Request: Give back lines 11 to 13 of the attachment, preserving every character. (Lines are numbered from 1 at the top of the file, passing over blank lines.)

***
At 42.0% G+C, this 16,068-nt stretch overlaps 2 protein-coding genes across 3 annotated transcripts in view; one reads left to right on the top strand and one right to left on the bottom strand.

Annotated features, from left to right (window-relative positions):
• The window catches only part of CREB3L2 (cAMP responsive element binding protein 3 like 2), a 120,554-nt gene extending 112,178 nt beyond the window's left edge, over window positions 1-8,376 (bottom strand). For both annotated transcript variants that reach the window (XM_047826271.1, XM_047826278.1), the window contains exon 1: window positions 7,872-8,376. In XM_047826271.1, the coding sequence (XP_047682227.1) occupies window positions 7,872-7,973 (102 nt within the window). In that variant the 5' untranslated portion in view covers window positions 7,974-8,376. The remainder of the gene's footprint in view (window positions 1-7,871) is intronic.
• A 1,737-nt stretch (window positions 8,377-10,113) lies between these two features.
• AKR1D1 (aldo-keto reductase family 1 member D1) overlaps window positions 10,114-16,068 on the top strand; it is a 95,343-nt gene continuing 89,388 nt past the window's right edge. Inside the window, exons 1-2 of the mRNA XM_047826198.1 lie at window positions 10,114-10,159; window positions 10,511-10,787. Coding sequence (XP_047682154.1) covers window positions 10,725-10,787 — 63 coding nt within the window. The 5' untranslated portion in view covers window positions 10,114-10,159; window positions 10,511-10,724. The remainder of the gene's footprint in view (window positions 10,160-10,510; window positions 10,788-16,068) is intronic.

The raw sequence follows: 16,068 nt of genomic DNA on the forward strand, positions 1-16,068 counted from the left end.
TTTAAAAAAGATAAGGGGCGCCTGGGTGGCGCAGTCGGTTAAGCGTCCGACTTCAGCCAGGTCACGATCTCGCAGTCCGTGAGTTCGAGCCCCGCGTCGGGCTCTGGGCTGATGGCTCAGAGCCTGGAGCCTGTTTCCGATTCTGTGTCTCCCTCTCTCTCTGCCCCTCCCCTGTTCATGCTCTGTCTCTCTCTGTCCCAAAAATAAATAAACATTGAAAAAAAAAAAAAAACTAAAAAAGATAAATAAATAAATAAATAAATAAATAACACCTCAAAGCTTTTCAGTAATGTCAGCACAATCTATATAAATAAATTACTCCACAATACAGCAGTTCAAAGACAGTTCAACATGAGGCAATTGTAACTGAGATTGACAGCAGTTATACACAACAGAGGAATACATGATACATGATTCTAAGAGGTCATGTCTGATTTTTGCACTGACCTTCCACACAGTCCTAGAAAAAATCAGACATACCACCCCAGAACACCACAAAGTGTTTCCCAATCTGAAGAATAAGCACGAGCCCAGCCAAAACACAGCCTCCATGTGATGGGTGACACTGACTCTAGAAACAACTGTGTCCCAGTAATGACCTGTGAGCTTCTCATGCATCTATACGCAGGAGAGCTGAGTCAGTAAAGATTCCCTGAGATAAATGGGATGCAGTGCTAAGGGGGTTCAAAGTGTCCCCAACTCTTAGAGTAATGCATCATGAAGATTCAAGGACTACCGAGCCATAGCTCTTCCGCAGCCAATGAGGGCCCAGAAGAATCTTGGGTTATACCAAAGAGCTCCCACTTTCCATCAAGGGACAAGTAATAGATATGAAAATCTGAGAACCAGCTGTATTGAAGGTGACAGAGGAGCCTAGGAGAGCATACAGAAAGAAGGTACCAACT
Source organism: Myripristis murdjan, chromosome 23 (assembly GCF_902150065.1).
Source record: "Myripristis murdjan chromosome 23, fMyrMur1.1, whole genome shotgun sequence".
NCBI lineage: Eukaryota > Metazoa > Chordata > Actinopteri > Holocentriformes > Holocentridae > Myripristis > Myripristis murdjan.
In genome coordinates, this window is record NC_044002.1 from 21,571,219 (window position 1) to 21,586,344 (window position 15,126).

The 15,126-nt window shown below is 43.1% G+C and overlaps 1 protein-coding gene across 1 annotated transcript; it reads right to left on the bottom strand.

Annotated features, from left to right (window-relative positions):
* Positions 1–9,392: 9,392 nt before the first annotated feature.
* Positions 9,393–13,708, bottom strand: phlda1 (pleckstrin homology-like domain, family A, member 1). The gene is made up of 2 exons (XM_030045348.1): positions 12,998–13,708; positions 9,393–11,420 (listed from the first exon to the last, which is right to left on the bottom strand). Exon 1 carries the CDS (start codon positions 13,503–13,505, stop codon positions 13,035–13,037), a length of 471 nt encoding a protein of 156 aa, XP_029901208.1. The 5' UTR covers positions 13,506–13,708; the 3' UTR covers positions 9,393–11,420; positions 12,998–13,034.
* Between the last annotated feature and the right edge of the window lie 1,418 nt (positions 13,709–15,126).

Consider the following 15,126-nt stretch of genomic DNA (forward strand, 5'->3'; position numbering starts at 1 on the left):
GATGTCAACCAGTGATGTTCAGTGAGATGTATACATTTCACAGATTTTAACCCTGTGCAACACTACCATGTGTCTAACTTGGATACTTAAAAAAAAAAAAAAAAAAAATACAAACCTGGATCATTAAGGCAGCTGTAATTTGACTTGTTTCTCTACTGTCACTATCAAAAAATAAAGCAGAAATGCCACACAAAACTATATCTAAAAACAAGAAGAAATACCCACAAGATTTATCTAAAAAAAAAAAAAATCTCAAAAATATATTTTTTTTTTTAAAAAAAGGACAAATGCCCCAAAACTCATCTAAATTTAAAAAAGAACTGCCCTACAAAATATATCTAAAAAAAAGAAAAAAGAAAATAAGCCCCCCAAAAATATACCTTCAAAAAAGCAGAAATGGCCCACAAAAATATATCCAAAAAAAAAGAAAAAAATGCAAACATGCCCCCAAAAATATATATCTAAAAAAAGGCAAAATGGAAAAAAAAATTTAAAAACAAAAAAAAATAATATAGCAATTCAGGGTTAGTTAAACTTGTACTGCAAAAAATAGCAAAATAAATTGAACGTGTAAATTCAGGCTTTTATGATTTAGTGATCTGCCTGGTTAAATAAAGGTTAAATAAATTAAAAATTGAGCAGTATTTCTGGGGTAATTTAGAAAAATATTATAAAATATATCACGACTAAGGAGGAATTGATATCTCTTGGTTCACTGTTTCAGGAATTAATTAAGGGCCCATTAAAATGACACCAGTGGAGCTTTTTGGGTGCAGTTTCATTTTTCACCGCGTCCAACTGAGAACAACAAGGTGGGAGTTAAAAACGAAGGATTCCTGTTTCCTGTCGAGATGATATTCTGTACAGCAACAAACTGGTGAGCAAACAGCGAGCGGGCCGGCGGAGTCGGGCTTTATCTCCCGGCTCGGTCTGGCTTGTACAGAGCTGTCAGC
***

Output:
In genome coordinates, this window is record NC_044002.1 from 21,571,219 (window position 1) to 21,586,344 (window position 15,126).

The 15,126-nt window shown below is 43.1% G+C and overlaps 1 protein-coding gene across 1 annotated transcript; it reads right to left on the bottom strand.

Annotated features, from left to right (window-relative positions):